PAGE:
Page 19 - Healthcare News Nov/Dec 2021
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them — and there are many ways to do so beyond simply writing a check, although that is certainly important.
“It’s time, it’s money, it’s contributing ideas to help these nonprofits carry out their missions,” said Moriarty, who, on the day he spoke with BusinessWest, was picking up
100 turkeys from a local market to take to the nonprofit I Found the Light Against All Odds (see page 40) for distri- bution to those in need.
Meanwhile, he and other employees at the bank donate time and talent (as board members or volunteers) for sev- eral area nonprofits, including Link to Libraries, the Food
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in the Pioneer Valley. For example, the United Way, the Red Cross, the National Alliance for Mental Illness, and Ronald McDonald House Charities all have affiliates based locally, in the Greater Springfield area. Donating directly to the local chapter may result in a larger local impact than donating at a national level. For example, a $100 donation to the national charity is pooled with other donations, and a portion is allocated to the local chapters. In that sense,
Bank of Western Massachusetts, Habitat for Humanity, the YMCA of Greater Springfield, and many others.
“The majority of the officers and staff here contribute one way or another — it’s part of our culture,” he noted. “There are many ways that people and businesses can sup- port a nonprofit.”
Cosenzi agreed, and noted that TommyCar Auto Group has provided support for area nonprofits in many differ- ent ways, from corporate sponsorships of events like the Hot Chocolate Run (to support Safe Passage) and the Mayflower Marathon (which supports Open Pantry) to a partnership with the Hampshire County Sheriff’s Depart- ment for the No Shave November program to raise money for cancer awareness.
And then, there’s the auto group’s own charity, the Tom Cosenzi Driving for the Cure Charity Golf Tournament,
giving nationally is still giving locally. But if you are pas- sionate about keeping your dollars in the local community, a $100 donation to the local chapter directly will likely have a greater impact as, typically, a smaller percentage of the donation will be allocated back up to the national-level charity.
Making Change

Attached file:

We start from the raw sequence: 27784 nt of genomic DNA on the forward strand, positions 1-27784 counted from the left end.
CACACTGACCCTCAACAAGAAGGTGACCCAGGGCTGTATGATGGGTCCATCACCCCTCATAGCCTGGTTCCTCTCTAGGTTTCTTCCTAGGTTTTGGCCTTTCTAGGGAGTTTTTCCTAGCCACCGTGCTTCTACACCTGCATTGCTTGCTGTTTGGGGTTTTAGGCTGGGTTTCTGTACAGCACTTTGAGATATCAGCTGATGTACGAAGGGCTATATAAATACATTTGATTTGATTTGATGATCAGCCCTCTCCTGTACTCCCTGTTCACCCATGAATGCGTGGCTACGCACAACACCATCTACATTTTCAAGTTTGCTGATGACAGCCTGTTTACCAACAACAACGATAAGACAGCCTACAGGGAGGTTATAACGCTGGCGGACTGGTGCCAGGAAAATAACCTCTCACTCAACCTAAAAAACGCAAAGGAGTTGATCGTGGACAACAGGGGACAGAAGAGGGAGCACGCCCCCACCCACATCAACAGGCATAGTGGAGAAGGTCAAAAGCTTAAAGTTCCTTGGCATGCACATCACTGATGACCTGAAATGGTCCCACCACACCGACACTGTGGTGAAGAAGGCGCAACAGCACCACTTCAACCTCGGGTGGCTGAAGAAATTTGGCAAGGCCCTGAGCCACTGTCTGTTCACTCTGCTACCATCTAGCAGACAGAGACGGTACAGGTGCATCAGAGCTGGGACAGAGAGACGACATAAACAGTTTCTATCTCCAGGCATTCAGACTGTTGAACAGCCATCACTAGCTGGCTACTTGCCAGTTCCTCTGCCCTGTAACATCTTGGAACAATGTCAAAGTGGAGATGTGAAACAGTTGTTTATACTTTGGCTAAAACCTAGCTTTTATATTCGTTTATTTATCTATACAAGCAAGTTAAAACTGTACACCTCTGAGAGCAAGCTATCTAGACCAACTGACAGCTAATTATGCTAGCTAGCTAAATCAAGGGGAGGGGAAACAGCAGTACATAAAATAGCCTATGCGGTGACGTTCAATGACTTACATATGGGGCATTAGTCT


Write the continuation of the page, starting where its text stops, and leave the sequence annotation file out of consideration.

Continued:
There are undeniable benefits to donating money to a charity. Charitable donations make you feel good, and you get that satisfaction of knowing your money can change someone’s world and the community they live in. Many charities are IRS-approved, so there are also tax incentives (charitable deductions) that you can take as a result of your
which this year raised more than $125,000 to support research at the Dana-Farber Cancer Institute and also gave $12,000 to the family of Stefan Godecki to help in his fight against the same form of brain cancer that claimed the life of Carla’s father, Tom Cosenzi.
Overall, the business has stepped up during these trying times and looked for new and different ways to give back, she said, adding that, even though they are facing trying times themselves, companies and individuals should be looking at how they can step as well.
“These charities are hurting as much as the local busi- nesses are,” Cosenzi said in conclusion. “I think that’s important for people to continue to commit to the commu- nity and to the charities that depend on us so much, and that people in need depend on.” v
  donation. And, of course, setting an example of giving is a great way to teach the spirit of generosity and empathy toward others.
If you’re looking to donate to a good cause, we encour- age you to research a need in your community. If the Pio- neer Valley is important to you, then ask yourself, ‘where can I give a buck locally?’ v
Donna M. Roundy, CPA is a senior manager, and Corey Jenkins, CPA is a senior associate, at the Holyoke-based accounting firm Meyers Brothers Kalicka, P.C.; (413) 536-8510.
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